Waste Management, Inc. has announced a major national initiative to expand its roster of landfill gas to energy (LFGTE) facilities. The program will result in the creation of an additional 60 renewable energy facilities across the country -- including the potential of two additional facilities in South Carolina -- over the next five years.
Waste Management currently operates LFTGE facilities at Elgin and Wellford. The two LFGTE plants generate nearly 16 MW of electricity -- enough to power 15,000 homes per year. The company is also two other landfills in St. George and Ridgeland, which could host a LFGTE facility. As part of the national initiative, WM will generate more than 700 megawatts of clean renewable energy -- enough to power 700,000 homes or replace over eight million barrels of oil per year.
Speaking at the City of Columbia's Environmental Conference, Paul Pabor, vice president of renewable energy stated, "This national initiative is a major step in Waste Management's ongoing efforts to implement sustainable business practices across the company. We're building on the success of our existing local facilities, using the experience we've gathered from over 20 years of developing landfill gas to energy projects to carry out the national 5 year program."
"We're proud to be a part of Waste Management's national renewable energy program. Our work with landfill gas to energy is a central part of our efforts to help make our landfills sites in South Carolina sustainable facilities" said Randall Essick, Senior Business Development Manager for Waste Management of South Carolina. "By providing 16 MW of clean, renewable energy, and possibly more with additional facilities at our St. George and Ridgeland landfills, we're helping to make the region that much more energy independent."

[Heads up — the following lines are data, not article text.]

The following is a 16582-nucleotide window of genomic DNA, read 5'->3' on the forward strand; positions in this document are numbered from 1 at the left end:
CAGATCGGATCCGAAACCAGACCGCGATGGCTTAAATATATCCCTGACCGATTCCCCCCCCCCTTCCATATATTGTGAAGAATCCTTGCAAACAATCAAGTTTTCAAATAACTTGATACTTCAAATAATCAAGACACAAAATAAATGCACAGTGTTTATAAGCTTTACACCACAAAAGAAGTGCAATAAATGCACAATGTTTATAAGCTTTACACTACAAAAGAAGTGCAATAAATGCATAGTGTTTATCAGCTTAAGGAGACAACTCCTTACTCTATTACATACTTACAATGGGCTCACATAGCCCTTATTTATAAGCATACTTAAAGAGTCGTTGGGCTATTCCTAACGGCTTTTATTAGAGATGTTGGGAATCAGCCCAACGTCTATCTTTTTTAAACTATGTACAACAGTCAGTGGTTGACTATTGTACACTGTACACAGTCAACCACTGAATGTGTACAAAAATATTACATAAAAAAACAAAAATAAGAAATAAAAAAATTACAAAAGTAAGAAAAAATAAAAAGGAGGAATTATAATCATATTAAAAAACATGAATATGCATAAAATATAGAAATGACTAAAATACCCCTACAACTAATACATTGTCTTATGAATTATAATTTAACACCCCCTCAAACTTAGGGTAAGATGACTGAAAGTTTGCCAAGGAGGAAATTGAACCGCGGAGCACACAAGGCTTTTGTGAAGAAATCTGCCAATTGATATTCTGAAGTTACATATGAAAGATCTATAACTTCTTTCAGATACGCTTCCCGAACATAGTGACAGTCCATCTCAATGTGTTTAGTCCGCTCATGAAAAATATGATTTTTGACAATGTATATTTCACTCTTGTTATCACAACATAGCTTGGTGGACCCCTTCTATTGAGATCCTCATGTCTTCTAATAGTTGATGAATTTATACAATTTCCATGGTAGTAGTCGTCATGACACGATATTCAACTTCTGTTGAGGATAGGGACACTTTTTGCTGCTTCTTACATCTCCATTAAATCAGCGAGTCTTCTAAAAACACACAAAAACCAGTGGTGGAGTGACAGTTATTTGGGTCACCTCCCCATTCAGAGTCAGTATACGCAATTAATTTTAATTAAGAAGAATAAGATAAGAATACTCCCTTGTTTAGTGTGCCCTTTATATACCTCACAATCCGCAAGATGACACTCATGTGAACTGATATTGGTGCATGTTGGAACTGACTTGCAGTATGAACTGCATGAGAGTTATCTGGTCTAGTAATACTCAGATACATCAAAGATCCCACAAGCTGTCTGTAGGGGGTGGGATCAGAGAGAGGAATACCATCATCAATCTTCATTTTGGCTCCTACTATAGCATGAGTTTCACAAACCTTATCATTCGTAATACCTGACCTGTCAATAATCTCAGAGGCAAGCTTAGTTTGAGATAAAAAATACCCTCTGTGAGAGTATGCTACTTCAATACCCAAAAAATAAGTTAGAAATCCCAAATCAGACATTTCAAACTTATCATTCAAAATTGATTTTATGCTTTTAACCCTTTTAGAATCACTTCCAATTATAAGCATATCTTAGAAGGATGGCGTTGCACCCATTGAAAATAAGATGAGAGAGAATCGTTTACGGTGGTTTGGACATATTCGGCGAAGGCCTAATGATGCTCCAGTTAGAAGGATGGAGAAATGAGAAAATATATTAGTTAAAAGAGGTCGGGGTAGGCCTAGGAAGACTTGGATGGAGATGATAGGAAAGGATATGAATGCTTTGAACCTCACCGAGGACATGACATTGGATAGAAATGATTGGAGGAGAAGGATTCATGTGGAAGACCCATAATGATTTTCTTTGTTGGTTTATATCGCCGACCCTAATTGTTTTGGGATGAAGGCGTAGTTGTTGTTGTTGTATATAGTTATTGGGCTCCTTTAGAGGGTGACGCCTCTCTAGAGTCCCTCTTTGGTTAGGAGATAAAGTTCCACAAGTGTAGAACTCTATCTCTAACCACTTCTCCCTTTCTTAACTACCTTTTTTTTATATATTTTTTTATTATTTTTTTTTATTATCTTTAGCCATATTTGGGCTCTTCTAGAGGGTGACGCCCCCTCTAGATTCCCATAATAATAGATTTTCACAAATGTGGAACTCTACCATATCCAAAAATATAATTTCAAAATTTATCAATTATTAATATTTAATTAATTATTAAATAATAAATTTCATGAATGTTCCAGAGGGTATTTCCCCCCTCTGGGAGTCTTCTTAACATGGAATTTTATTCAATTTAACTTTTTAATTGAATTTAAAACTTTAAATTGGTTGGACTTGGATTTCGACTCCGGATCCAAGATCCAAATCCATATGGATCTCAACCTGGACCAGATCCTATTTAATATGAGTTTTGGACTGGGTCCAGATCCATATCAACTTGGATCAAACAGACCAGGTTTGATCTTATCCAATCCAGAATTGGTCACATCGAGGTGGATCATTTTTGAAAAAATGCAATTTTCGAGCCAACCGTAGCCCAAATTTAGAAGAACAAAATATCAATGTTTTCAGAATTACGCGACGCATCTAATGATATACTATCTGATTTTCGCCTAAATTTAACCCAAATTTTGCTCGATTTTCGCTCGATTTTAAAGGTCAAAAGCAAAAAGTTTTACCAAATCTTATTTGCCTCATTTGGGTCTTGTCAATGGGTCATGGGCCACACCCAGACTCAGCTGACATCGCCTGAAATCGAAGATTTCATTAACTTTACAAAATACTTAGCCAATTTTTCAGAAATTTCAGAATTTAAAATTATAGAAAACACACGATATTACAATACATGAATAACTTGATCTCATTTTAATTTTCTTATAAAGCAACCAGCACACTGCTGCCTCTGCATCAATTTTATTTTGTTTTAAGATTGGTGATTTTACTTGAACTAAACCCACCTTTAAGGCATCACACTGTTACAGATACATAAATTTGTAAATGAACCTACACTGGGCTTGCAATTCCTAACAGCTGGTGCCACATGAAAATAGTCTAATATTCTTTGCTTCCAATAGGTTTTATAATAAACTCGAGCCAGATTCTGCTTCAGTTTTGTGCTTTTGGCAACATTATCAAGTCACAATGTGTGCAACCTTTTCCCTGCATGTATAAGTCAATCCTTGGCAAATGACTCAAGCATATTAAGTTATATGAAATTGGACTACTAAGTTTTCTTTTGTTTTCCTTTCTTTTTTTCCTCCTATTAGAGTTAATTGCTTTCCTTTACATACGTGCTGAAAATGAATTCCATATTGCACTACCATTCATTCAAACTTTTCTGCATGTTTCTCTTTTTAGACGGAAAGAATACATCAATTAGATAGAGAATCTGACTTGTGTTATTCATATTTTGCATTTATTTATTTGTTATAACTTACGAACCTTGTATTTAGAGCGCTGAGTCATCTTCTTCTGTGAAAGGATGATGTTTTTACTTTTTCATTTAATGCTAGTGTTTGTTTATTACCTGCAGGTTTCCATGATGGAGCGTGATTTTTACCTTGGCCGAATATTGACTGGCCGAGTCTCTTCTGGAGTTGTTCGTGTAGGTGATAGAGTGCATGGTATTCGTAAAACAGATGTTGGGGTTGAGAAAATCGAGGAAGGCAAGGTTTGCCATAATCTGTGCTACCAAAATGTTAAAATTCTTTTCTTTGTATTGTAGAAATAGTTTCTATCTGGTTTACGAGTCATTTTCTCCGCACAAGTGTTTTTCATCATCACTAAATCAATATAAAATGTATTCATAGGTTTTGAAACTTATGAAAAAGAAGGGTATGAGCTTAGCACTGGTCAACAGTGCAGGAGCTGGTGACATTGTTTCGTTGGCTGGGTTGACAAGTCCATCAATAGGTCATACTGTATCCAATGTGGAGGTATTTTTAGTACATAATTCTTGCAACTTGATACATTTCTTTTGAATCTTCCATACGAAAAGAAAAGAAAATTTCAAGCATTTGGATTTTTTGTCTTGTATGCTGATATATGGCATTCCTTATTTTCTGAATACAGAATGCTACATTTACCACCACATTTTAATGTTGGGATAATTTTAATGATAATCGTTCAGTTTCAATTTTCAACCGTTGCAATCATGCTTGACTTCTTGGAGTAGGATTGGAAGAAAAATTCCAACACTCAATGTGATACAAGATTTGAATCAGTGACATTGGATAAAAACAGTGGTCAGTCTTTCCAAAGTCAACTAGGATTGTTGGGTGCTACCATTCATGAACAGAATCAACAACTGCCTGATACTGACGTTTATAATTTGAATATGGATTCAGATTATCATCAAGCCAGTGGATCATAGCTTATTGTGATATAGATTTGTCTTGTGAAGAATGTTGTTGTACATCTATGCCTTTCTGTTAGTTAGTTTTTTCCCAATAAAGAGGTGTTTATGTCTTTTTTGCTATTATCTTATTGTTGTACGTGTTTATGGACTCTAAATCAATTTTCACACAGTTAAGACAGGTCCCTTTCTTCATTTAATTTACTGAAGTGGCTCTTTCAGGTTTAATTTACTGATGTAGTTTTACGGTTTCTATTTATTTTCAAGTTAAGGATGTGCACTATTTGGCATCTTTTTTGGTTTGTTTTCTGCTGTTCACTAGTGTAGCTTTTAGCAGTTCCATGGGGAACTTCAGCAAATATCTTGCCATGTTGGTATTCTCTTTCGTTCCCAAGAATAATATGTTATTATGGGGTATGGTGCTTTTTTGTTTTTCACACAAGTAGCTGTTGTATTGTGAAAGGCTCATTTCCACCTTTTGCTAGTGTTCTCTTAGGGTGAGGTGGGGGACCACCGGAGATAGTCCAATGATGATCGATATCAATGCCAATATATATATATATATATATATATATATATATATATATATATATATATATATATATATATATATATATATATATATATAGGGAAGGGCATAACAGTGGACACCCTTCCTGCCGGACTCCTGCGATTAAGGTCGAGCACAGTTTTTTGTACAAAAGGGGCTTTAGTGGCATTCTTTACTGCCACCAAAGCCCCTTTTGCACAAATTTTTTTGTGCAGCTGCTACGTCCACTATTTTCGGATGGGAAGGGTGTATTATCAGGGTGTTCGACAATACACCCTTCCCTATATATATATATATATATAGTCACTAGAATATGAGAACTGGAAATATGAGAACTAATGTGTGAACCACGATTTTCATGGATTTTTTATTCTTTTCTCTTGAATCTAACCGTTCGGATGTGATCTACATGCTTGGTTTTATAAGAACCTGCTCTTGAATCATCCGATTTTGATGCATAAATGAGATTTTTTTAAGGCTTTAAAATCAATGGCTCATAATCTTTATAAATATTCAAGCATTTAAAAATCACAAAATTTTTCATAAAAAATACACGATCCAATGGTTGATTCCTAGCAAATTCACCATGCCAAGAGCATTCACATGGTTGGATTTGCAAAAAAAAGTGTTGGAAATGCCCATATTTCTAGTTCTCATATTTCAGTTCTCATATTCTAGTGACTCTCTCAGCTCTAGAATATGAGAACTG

A pioneer in LFGTE projects, Waste Management designed and operated its first such facility in the United States over 20 years ago. With 281 landfills, Waste Management is the country's largest landfill operator and is in a unique position to expand waste-based renewable power generation across the country.
In recent years, consumer awareness of environmental issues and ambitious state Renewable Portfolio Standards have quickly increased demand for new sources of renewable energy. LFGTE projects are especially valuable to utilities because they provide dependable base load power, in contrast to the intermittent nature of other renewable energy sources.
Landfill gas, produced when microorganisms break down organic material in the landfill, is comprised of approximately 50-60 percent methane and 40-50 percent carbon dioxide. At most landfills in the United States, these greenhouse gases are simply burned off, or "flared." However, Waste Management sites with LFGTE facilities collect the methane and use it to fuel onsite engines or turbines, generating electricity to power surrounding homes and neighborhoods while creating a new revenue stream for the landfills. By building LFGTE facilities, Waste Management reduces greenhouse gases by offsetting the use of fossil fuel at the utility power plants.